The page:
WINDSOR

Wow, what a week!

It’s been incredible to be back competing with a club this year. The “family” atmosphere and support is something I haven’t experienced since I moved from Calgary back in 2012.

They tell us that as the National Team, we inspire the younger generation, but the same can be said about those that our hoping to make the team one day. Seeing these athletes love swimming, pushing through pain, believing in their teammates and being beyond happy for every member of their club…. it’s inspiring for us to see that too!

It shows us that there is more to this sport than just competing against others. We cheer each other on, whether they are from the same club or not and we are excited by our teammates success, whether we swam the routine or not.

I watched this week as Juniors cried tears of joy and found myself crying with them. I am so proud of each and every member of this club and can say that I saw so much improvement from the beginning of the year until now. I also had the privilege of coaching some of the Juniors this year and seeing where they came from, knowing how hard we worked together and sharing their National experience with them is something that I will cherish as well! I’m so happy for them, I feel my heart might explode!

It has really been an incredible week filled with SO many emotions! I’m so proud of everyone and I can’t wait to be back with them this summer to compete in California!

To the girls – enjoy the break and I’ll see you soon xoxo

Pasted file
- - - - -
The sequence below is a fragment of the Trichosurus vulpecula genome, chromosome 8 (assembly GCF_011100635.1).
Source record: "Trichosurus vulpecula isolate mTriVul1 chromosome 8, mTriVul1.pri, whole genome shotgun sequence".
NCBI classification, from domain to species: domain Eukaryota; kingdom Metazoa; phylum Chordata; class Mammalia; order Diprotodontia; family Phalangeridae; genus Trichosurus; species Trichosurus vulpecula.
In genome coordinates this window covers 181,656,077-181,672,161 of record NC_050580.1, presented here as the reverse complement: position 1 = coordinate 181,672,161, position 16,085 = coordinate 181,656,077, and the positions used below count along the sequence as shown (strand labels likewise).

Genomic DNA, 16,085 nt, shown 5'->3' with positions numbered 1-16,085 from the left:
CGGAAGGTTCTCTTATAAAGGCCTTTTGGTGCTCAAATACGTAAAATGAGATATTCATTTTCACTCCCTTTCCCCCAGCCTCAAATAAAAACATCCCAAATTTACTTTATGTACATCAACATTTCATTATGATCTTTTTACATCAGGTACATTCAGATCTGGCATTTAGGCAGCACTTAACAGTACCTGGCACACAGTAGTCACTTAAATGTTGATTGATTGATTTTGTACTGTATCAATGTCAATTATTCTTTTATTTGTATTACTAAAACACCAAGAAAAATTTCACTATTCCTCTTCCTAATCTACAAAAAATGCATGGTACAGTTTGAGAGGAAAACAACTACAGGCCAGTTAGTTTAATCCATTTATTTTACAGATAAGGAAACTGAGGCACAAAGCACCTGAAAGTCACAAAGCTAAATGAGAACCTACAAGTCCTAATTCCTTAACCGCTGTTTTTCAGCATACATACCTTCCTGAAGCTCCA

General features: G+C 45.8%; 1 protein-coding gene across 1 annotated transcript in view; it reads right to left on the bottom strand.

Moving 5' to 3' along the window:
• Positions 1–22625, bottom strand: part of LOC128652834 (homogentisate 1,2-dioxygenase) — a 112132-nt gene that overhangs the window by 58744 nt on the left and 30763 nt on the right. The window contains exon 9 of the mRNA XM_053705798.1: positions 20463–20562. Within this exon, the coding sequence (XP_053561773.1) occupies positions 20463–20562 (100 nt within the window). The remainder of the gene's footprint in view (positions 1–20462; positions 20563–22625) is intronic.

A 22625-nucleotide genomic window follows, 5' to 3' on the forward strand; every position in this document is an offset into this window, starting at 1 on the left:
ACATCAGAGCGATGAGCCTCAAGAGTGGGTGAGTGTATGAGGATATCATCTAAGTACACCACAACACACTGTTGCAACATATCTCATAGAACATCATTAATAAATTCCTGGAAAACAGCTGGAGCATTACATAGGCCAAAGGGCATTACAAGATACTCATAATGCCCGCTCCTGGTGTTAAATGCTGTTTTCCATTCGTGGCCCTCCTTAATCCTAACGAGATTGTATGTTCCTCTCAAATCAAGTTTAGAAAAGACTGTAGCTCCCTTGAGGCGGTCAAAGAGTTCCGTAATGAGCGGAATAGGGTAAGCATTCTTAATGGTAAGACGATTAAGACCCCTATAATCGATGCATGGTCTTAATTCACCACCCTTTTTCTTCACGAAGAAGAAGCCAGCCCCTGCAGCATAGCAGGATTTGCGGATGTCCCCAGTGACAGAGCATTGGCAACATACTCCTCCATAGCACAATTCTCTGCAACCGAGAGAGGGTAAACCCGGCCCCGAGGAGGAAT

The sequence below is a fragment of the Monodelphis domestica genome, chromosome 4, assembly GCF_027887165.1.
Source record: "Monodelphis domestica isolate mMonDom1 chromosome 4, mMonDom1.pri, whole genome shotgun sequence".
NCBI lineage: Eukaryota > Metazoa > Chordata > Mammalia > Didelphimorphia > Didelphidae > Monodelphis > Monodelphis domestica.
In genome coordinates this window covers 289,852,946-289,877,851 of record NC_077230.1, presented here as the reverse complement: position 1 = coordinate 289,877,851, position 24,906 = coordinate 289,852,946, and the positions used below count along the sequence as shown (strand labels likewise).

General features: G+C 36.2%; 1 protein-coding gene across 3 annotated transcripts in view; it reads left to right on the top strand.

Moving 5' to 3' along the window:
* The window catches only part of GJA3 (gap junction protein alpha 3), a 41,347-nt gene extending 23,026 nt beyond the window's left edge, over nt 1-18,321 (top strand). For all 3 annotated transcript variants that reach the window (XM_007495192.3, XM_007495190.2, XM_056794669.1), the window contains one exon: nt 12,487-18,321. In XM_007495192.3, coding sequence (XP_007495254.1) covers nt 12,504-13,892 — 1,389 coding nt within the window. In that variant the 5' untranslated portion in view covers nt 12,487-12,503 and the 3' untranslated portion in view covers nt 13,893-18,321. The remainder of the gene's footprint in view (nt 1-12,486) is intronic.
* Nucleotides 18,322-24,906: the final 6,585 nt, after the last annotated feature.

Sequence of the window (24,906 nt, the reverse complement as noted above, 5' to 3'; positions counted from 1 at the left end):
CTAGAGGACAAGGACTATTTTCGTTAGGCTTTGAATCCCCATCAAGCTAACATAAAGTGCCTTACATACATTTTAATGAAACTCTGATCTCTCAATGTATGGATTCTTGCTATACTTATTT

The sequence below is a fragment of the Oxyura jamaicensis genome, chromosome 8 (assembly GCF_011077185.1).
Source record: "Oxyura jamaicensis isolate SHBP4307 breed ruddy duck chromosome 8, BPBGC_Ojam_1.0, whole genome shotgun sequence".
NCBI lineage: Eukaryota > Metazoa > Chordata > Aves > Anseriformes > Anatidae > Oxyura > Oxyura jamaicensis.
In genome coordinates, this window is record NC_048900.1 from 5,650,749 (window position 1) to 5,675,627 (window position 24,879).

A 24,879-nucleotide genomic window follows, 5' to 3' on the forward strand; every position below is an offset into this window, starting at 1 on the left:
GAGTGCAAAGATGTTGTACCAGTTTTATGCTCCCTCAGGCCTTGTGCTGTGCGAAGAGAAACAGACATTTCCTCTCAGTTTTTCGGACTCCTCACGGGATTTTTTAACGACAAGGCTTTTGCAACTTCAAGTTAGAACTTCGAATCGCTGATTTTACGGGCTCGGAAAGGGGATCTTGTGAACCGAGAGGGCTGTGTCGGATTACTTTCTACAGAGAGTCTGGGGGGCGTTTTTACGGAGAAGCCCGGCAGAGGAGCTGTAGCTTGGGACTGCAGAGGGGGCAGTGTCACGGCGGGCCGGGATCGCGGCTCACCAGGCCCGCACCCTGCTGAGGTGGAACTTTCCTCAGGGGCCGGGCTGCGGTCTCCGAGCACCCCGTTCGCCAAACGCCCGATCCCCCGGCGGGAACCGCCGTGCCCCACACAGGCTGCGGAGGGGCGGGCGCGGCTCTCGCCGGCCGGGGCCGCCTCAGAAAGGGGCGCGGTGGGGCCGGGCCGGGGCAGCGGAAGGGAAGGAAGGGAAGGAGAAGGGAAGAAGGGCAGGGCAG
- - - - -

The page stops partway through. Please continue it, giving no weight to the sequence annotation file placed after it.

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DAY 3 IN JAPAN

Alright – DAY 3

We are on our way to Kyoto where we will be visiting temples, learning how to meditate and then meeting our Host Family, where we will be staying for the evening.

We left our hotel in Tokyo bright and early to make our way to the Shinkansen. (Bullet Train)…. We arrived, with no tickets as we are a special group and had plenty of time to wander. As our guide and a small group of the team stayed with the luggage on the platform, a few of us went to get Starbucks. It was right outside the gate – no problem right? WRONG.

The line was medium sized, but we had time (or so we thought) so we stayed and waited for our turn. All of us now had our drinks in hand while the last member of our group had ordered something special….. The nice barista started packaging it very professionally as we tried to tell her that we had to go catch the train.

5 minutes to departure….. a text message reads, ” Hurry.”

2 minutes later…… another that read, “RUN”.

We sprinted, passing the gates as a security guard stared at us, yelling for our tickets. We ran so fast up stairs and around corners, just barely making it onto the train, slipping through the doors just a minute before it left.

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FOOOOOD

PHEW… We made it… barely. The Shinkansen took us a few hours south west and into Kyoto where we then had a lovely lunch at a place that (surprisingly) Jackie and I had eaten at 4 years ago!

We then went directly to a small temple to learn the art of Zazen. We were given instructions in advance, but when we arrived and sat on the straw floor, our Zazen Master shared the history behind the temple and how to be fully immersed in the act of Zazen Meditation.

  1. Sit with your legs folded over one another with your bum on the small cushion and your legs on the straw floor
  2. Place your hands in a circle position – your thumbs touching (LIGHTLY) with your left hands fingers inside the right hand
  3. Focus on a spot on the floor with your eyes 1/2 closed (as to not fall asleep or let your mind wander)
  4. Stay in this position, breathing – counting IN: 1 ,2 , 3, 4, 5, 6, 7, 8, 9, 10 and OUT: 1, 2, 3, 4, 5, 6, 7, 8, 9, 10. – repeat this for 15 minutes x 2